question, comment, concern?

by taylordoe

The past week or so has been pretty tumultuous, with some of my best and worst days thus far coming within moments of each other. It got to the point where I found myself saying, “Well, at least no one quit or got fired today.” (We lost three teachers in two days, which was traumatic to say the least.) Despite all that, I feel that we are somewhat starting to settle into a groove as a staff at school. I work with some absolutely incredible educators who are so gracious in sharing their experiences and knowledge with me. I am truly lucky.

There has definitely been one big shift though… I’m starting to love teaching. I am having fun with my kiddos and finding myself irrationally excited over their success. (What?! We had a day where EVERY student mastered our daily objective? YEAH WE DID!) Don’t get me wrong, it is still extremely  difficult and there are numerous times when I still feel like I am drowning in my inexperience, but compared to where we were a few weeks ago, 212 feels like a whole new world. The kids are starting to be excited too. As one of my 8th graders said to me today, “Misses, I really hated this class. Now I kind of like it.” When you teach an entire class of the lowest kids in the grade for nearly two and a half hours, this is a huge compliment.

I really, really like my kids too. They’re smart, interesting, hilarious little mini-adults that keep me on my feet every single day. I wish I could capture some of the things they say on film, because I think people don’t believe me when I repeat back stories. The thing that I find so striking about them is how curious they are. They ask questions about everything, which can lead to some oddly-timed inquiries, but I love that they want to know more. I do my best to answer questions, but the kiddos have a knack for asking unrelated questions in the middle of a lesson. So, to avoid getting off topic, I borrowed an idea from one of my closest friends here Anthony, who will ask students with raised hands, “Do you have a question that’s on topic, comment or concern?” Comments and concerns get tabled until a more appropriate time and questions that are on topic can be asked. I get such a kick out of seeing them scribble down their questions so they can ask during their independent work time.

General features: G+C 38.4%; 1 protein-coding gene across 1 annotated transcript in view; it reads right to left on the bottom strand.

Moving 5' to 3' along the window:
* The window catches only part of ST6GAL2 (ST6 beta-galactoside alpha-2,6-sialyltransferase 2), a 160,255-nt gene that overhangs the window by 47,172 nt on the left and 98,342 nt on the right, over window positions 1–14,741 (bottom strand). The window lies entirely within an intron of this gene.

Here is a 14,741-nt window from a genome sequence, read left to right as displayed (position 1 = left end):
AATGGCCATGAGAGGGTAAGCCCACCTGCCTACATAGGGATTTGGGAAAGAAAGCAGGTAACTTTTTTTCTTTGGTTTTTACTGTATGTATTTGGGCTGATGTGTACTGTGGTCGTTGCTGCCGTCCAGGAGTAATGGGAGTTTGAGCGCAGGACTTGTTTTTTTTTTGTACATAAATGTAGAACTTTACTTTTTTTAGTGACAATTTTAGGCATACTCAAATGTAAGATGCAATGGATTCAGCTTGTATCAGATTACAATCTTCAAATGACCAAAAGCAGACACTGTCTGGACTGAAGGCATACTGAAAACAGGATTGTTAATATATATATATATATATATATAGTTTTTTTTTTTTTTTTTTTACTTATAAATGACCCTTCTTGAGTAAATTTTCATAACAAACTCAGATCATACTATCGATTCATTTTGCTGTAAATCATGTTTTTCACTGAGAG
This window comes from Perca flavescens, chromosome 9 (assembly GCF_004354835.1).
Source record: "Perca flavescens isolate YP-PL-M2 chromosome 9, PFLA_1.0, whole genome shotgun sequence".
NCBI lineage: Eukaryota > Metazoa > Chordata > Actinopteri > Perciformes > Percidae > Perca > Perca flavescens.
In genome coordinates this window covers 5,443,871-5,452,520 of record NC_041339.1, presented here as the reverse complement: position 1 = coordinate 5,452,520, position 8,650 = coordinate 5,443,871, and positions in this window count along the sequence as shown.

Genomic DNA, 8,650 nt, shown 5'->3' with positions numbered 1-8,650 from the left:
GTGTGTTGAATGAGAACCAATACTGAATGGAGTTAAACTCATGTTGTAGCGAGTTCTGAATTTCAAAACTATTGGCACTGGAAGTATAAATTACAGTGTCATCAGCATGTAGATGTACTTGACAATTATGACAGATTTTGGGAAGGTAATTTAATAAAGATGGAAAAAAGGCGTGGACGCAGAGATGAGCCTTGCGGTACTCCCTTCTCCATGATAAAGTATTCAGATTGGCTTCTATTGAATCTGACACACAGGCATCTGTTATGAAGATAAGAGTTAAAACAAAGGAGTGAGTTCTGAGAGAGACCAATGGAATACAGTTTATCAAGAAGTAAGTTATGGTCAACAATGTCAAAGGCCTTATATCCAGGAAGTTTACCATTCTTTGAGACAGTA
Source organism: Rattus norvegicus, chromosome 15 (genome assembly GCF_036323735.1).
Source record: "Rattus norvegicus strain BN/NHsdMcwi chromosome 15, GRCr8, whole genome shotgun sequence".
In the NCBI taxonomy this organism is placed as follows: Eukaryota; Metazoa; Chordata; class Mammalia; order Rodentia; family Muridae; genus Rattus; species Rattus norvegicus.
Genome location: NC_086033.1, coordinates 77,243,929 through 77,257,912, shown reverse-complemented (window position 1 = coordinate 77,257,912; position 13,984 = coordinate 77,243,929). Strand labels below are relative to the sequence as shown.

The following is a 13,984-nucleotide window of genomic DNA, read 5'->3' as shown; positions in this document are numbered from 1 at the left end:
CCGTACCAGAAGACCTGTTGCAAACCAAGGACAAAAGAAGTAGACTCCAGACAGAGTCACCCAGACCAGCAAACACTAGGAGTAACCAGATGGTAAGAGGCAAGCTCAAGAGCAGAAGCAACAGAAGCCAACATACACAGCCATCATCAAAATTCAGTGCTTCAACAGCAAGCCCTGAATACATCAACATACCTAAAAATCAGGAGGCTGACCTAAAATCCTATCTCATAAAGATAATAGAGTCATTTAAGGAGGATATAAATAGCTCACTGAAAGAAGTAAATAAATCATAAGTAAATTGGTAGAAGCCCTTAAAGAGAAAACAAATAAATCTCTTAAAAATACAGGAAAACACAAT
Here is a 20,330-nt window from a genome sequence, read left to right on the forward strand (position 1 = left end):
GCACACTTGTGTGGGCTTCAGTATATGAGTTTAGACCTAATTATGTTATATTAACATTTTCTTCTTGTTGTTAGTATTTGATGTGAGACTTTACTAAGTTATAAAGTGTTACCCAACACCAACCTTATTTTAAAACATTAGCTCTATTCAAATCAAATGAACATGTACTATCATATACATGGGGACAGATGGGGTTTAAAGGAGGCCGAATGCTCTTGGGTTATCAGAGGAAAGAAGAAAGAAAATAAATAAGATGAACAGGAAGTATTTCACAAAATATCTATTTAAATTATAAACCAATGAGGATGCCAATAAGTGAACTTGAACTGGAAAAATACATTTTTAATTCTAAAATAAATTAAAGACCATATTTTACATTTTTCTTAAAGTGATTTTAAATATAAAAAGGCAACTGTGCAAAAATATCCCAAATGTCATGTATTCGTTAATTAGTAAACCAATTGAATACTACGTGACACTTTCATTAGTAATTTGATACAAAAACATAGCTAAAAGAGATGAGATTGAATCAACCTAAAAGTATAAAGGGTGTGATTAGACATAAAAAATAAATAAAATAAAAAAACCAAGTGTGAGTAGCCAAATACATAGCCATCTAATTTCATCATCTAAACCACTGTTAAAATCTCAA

Perhaps one of my favorite activities so far has been when my kids wrote fictional narratives. We worked on them for a week, with multiple drafts and lots of peer editing. My kids were so invested in this assignment and were excited to share their own original stories. One student, A, wrote an incredible narrative titled “Evil Poptarts.” In the story, an evil mad scientist named Dr. Eskanaskovich gorges himself on poptarts. After growing tired of forcing millions of poptarts down his throat, he decides to put microchips he has stolen from the US government into the poptarts, so that they will come to his mouth to be eaten on their own accord. But! Alas! Dr. Eskanaskovich has forgotten that the stolen microchips are evil! The story continues with the poptarts taking over a city and eating all the inhabitants. Trying to describe the story will never do it justice, so I am going to try to find a way to scan a copy and post it here so that it can be appreciated in its full glory.  Seeing A’s face when he got to read the story to our class was so gratifying. And best part? On Tuesday, A came into class with a sequel that he had taken upon himself to write and type, titled “Return of the Living Poptarts!” Seeing a kid who is that excited and proud of something he has created himself is the absolute best feeling in the world.

All in all, things are going pretty well. I think back to where I was a year ago and am surprised to see what a different person I am today, but in the best ways possible. I have grown so much — I am more independent, more self-assured, more motivated and more invested in myself. And I have found a place where I feel like I belong. I am lucky to be doing this job, to have the time I do with my kids and to be making an impact on my little corner of the world. And when I have a bad day, I always have “Evil Poptarts” to lift my spirits.

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